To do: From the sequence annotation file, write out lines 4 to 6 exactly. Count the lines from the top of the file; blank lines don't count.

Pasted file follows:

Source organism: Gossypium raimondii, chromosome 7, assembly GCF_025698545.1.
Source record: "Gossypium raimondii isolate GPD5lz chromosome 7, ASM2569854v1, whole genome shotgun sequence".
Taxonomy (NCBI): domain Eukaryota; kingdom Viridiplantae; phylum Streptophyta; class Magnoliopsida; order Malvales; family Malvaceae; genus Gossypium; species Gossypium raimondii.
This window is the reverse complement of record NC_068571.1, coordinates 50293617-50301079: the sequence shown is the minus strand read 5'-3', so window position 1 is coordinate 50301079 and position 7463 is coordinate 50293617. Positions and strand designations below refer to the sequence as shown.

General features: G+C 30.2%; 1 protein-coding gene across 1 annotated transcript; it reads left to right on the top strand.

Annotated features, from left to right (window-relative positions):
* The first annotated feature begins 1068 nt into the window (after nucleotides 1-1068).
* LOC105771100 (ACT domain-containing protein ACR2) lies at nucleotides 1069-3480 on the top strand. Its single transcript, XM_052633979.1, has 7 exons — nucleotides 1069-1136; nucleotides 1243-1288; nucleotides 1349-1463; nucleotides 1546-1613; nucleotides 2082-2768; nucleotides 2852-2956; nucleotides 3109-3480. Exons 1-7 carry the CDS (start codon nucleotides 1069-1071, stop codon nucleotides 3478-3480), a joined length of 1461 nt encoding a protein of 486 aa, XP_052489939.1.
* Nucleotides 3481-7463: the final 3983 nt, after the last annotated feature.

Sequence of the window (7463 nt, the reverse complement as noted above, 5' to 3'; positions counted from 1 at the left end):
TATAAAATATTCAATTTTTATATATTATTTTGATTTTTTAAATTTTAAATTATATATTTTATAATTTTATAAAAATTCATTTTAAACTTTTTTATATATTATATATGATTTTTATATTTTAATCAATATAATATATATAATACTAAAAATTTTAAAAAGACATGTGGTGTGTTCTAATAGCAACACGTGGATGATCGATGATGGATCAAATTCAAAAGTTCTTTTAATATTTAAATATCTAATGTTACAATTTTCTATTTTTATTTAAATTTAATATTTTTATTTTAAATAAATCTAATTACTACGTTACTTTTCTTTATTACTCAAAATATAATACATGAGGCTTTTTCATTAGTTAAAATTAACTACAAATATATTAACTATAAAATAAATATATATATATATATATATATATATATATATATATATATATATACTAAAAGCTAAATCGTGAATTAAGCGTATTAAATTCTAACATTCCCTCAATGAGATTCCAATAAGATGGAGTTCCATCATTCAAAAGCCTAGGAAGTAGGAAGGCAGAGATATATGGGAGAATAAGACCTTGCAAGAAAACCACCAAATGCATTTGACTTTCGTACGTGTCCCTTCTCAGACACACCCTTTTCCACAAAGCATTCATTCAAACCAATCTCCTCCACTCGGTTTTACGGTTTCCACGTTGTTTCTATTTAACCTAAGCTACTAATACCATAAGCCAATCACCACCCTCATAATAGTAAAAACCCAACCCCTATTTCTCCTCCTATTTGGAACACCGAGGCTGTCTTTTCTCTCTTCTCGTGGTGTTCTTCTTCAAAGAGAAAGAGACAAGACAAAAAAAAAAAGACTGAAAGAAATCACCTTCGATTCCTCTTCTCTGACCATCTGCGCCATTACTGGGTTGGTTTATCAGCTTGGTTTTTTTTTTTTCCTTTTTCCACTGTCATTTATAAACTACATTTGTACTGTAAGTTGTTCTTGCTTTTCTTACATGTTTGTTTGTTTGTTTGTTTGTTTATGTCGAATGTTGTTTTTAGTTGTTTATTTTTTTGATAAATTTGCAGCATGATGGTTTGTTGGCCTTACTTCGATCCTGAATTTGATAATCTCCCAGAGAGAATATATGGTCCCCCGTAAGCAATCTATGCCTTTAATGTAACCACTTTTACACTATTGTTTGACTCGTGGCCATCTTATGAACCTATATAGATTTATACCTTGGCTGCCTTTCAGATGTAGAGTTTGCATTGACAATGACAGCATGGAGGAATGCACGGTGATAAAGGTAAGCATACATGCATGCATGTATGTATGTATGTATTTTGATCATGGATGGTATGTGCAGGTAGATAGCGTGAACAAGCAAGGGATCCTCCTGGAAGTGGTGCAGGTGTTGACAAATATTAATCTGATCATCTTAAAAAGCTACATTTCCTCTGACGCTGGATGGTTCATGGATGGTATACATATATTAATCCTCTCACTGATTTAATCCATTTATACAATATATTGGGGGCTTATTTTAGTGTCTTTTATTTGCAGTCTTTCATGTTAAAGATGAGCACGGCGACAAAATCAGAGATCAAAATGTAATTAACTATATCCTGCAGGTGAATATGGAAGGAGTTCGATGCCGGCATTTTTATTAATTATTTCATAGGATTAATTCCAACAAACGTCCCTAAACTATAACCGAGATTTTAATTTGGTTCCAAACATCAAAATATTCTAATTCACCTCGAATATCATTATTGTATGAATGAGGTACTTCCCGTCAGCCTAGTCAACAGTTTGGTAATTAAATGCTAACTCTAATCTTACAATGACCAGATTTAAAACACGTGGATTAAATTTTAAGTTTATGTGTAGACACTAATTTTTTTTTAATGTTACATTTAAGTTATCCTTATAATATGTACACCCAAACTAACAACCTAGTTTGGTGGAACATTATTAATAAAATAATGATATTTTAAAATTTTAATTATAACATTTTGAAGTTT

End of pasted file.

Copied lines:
This window is the reverse complement of record NC_068571.1, coordinates 50293617-50301079: the sequence shown is the minus strand read 5'-3', so window position 1 is coordinate 50301079 and position 7463 is coordinate 50293617. Positions and strand designations below refer to the sequence as shown.

General features: G+C 30.2%; 1 protein-coding gene across 1 annotated transcript; it reads left to right on the top strand.

Annotated features, from left to right (window-relative positions):